Strange Days Have Found Us
American business is facing a massive reorganization. Executives used to feeling in control are now awaiting a verdict, hoping for a temporary pay cut and hoping it isn’t a pink slip.
The problem isn’t just the problem. It’s the uncertainty that triggers the fear and anxiety, because we no longer can support the illusion of control we have been nurturing. Those of us business owners who have the luxury of continuing operations are instead only having tense conversations with customers, suppliers and vendors. We are adjusting our forecasts for the second quarter. We are making new economic models and planning scenarios, hoping for a quick recovery and praying that the other shoe does not drop.
We should be grateful, because we are the ones who can affect the most change.
Let’s consider the idea of “flattening the curve” as a metaphor for business. If people expand their distance and limit social interaction, the problem doesn’t vanish, but it becomes manageable and buys us time to adapt. Similarly, if we rush into the grocery store, clear the shelves of toilet paper, cleaning products and even water, then we perpetuate fear and panic, which triggers other people to come in and buy out what’s left. Fear of powerlessness descends into an ever-increasing cycle of panic and irrational behavior. If you’re still on Facebook, you know what I’m talking about. None of this contributes to stability, as consumer confidence plummets below the necessary losses we have to incur due to protective measures. Our fear and anxiety makes what could have been a manageable problem much less manageable as we react to ideas of how bad things could be, rather than how they are.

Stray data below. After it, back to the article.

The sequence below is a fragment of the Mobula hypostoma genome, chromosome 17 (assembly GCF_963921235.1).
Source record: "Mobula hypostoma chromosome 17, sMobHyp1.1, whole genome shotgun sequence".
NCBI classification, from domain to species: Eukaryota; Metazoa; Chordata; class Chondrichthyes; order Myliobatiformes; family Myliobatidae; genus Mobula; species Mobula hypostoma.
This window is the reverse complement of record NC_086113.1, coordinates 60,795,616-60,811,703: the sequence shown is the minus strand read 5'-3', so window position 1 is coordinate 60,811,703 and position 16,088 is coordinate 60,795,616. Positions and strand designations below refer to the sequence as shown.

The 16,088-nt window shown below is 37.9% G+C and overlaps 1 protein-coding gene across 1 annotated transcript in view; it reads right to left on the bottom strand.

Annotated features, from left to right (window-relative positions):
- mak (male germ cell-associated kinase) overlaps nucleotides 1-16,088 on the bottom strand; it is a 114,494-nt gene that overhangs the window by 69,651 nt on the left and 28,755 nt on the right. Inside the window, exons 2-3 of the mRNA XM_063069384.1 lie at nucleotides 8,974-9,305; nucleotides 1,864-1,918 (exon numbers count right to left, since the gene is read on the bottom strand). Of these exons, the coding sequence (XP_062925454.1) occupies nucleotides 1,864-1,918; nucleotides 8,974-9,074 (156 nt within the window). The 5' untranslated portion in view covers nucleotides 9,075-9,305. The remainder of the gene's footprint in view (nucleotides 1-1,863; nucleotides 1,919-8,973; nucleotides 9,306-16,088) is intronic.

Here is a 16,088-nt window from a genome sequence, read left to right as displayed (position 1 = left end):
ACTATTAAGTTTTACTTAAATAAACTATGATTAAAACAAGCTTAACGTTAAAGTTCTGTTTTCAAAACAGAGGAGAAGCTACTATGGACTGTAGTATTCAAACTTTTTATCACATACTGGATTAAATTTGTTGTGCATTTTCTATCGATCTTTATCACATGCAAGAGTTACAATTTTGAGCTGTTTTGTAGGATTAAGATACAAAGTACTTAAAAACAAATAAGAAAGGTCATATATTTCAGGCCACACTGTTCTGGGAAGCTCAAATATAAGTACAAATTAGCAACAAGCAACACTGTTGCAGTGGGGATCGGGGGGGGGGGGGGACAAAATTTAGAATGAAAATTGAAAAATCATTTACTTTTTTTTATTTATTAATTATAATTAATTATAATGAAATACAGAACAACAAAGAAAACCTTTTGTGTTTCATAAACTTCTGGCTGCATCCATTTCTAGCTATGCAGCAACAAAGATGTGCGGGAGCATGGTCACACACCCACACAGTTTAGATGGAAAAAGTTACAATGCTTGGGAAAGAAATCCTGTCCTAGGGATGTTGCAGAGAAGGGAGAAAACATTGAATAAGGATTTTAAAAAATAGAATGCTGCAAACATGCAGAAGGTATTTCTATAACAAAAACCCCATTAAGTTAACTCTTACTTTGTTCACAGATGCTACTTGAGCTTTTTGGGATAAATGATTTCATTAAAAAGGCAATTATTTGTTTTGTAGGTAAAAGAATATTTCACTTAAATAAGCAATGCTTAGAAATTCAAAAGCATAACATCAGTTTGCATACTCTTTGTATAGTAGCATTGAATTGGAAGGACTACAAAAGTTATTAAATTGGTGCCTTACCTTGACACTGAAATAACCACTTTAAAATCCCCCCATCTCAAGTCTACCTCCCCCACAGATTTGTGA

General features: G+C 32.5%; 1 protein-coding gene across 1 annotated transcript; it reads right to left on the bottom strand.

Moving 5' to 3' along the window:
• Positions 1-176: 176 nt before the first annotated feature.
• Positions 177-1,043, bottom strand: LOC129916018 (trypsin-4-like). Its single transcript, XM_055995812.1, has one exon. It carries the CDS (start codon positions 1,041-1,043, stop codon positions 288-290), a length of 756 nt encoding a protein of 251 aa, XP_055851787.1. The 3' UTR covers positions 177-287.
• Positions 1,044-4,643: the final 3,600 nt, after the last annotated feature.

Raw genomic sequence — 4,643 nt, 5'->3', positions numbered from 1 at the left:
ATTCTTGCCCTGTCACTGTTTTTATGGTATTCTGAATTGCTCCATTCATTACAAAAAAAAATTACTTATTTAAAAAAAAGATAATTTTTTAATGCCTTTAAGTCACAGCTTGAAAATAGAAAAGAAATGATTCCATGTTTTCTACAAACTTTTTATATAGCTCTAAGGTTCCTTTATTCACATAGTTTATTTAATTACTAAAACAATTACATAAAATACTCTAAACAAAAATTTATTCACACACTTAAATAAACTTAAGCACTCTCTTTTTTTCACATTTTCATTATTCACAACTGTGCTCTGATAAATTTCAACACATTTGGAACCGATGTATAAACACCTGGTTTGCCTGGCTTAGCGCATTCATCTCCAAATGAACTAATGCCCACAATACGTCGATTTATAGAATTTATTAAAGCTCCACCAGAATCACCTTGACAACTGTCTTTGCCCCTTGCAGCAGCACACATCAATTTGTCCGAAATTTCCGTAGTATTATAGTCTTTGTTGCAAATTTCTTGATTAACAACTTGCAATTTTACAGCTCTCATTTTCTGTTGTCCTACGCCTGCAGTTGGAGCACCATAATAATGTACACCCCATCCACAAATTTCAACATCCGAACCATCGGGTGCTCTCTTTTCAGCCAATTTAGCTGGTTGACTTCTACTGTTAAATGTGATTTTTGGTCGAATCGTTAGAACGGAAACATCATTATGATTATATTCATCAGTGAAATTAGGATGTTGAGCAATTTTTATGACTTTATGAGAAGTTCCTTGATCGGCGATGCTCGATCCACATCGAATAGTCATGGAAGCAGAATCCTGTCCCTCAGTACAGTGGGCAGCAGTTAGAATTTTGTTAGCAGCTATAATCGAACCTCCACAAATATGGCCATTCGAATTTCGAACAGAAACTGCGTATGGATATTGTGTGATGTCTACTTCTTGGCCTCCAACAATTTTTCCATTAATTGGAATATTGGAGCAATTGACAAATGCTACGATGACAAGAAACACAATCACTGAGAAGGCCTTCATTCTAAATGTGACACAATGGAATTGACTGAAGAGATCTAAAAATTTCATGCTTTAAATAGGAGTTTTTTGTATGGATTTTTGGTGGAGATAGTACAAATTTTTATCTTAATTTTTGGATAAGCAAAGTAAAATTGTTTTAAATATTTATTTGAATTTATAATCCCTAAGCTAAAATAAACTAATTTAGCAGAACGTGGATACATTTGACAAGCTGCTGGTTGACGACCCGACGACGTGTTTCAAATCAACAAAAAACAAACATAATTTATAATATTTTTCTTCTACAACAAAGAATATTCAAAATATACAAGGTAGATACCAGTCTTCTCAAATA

The point here is not about managing the disease, nor home economics. This is about the importance of how all of us behave at this very moment, especially business owners…
Allow me to use my own industry (Media) as a microcosm for most industries. As the Owner/Operator of an Advertising Agency, I have the benefit of seeing across dozens of industries as businesses react to the crisis. Some companies need immediate release from existing contracts because they are no longer able to operate. Networks (Suppliers) appear to be very understanding and accommodating in these instances. Most companies, however, live in the middle. Business is down. There is uncertainty. And there is fear that the losses may be great, so they rationalize with terms like “hunker down” and cancel what contracts they can in an effort to stave off dreaded losses in the coming quarter. And what a great card to play, when vendors want to help and accommodate hardship, but who are they to decide what is hardship and what is greed?
Only last year, didn’t the “Business Roundtable” announce that the purpose of a business was not just to serve shareholders, but rather “Stakeholders” — including “dealing fairly and ethically with our suppliers”?